Whether you’re already a nurse or studying to be one, there are many avenues you can take to earn more money as a nurse and become more specialized. So how much do nurses make? It all boils down to specialization, location and experience.
In this nursing salary guide, we take a look at nursing jobs, sub-specialties and how much you can make as a nurse in Canada.
Go ahead and read the entire guide for a thorough overview of what your earning potential could be, along with your daily tasks or skip to the chapter/section of your choice:
What kind of nurse do you want to be? For new nurses, you want to make sure you choose a nursing specialty that is both in demand and aligns with your strengths. Remember the perfect nursing job doesn’t only mean a high-paying nursing salary; it needs to fit with your lifestyle too.
In this chapter:
Nursing is a rewarding career – and one that has endless avenues. Whether you’re on your way to becoming a nurse or you’re already studying to be one, there are many specialties and sub-specialties that can change the course of your career. Before we look at nursing salaries, here’s a general overview of the different types of nurses and specific areas you can specialize in.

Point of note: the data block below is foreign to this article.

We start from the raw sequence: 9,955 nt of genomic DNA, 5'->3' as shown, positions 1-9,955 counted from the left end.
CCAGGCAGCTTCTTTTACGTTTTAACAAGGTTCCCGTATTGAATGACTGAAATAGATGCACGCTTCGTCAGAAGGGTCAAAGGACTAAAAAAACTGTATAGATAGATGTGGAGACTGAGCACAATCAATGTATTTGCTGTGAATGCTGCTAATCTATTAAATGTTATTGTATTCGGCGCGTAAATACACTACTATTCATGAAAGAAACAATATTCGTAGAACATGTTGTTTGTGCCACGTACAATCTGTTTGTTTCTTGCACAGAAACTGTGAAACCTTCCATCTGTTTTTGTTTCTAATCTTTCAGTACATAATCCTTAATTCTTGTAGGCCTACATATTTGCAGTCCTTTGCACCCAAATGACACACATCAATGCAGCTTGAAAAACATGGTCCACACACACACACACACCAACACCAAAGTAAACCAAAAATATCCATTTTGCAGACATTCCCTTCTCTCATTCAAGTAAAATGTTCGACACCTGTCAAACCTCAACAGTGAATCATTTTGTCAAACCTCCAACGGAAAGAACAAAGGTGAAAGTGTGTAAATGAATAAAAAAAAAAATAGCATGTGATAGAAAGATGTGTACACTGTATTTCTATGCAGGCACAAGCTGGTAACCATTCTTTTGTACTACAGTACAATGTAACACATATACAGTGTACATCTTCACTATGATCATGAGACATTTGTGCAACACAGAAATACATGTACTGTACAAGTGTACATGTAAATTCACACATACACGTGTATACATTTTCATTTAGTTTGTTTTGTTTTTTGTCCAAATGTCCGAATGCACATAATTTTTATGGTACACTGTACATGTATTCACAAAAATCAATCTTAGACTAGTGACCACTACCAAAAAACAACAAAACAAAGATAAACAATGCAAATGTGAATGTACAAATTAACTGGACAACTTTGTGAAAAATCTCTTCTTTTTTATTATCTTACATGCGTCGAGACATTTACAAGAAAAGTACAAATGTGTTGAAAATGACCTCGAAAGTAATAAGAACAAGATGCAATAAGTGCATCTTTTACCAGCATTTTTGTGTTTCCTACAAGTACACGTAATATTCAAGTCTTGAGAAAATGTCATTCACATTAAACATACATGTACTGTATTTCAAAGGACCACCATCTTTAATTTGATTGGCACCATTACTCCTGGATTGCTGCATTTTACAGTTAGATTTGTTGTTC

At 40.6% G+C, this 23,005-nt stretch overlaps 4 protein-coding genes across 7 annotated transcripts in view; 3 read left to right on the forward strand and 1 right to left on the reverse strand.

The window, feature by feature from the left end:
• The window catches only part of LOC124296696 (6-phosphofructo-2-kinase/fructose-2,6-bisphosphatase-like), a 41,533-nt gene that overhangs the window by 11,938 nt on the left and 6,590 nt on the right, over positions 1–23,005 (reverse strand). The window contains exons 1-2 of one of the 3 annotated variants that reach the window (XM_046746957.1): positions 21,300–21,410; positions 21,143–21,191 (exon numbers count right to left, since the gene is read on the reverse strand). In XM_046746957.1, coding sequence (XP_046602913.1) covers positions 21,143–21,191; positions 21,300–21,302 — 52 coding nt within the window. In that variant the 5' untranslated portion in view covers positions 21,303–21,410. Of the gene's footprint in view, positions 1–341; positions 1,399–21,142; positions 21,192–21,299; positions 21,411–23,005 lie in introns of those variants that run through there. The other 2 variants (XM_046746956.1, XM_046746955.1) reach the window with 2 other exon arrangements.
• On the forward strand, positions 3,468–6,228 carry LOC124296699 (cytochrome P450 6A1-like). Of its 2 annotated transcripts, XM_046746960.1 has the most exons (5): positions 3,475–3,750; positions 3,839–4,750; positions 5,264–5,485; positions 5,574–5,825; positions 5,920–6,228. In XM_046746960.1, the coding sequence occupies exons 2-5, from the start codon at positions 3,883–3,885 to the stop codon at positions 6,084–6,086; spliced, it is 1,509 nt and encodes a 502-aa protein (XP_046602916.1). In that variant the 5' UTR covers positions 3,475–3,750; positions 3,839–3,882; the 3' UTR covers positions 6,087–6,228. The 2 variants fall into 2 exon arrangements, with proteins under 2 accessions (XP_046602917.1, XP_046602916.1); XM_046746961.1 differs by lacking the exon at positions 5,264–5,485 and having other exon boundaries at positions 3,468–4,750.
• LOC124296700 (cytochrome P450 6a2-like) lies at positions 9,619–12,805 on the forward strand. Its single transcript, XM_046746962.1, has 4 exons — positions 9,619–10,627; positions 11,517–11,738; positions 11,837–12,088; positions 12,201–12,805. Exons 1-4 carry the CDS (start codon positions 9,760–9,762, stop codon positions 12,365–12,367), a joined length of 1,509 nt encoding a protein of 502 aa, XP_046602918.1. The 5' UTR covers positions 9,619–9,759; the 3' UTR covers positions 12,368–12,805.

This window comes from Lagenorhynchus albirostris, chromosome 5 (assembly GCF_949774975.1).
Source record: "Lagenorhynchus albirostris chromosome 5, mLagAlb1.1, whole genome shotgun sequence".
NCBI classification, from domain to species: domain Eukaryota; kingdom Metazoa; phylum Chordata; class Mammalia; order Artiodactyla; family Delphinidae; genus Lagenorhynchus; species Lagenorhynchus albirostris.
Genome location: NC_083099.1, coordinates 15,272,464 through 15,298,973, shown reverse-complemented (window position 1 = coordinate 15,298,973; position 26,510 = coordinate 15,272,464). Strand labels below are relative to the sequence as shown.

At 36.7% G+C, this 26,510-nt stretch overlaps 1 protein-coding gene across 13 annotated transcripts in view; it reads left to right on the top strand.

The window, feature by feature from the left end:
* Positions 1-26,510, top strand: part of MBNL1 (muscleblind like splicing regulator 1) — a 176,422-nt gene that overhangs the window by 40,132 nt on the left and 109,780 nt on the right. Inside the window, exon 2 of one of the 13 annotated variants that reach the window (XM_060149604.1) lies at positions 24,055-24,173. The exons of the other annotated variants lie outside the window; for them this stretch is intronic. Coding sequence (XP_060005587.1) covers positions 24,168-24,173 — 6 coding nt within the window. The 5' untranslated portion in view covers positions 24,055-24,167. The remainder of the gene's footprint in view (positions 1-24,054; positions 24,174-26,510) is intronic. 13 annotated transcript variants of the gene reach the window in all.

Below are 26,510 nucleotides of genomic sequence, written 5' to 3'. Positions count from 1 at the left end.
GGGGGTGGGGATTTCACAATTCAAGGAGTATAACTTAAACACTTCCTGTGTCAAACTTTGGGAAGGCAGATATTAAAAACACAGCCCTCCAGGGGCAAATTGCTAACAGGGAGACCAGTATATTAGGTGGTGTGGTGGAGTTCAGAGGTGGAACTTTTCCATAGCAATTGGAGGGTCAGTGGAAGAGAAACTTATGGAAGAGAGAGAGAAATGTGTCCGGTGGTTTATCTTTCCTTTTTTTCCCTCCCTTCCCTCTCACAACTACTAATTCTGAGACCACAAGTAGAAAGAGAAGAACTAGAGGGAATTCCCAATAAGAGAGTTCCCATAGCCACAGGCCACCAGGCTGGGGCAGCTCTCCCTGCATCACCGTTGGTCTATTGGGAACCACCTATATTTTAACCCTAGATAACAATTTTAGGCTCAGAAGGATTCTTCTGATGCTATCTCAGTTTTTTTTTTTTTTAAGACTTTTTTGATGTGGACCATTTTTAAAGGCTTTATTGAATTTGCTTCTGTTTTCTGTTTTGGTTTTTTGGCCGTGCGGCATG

Rns have a deep knowledge in clinical practice. A typical day consists of clinical and administrative tasks like history taking, monitoring patients and symptoms and assisting physicians. An RN is considered a generalist and can look after patients in a variety of different settings, although they usually specialize one specific area.
To become an RN, you need:
NPs have higher education than RNs as their roles focus more on diagnosing patients and creating complete treatment plans. Unlike RNs, and more comparable to doctors, NPs can prescribe medications, and work closely in disease prevention and health management.
While NPs are not doctors, their roles are meant to complement a doctor’s role as they allow doctors to focus more on complex treatments and health diagnoses, while NPs stick to providing primary care and act more as the main source of healthcare information and preventative plans. In Canada, to be an NP, you need to have an advanced diploma in nursing or a nursing master’s degree.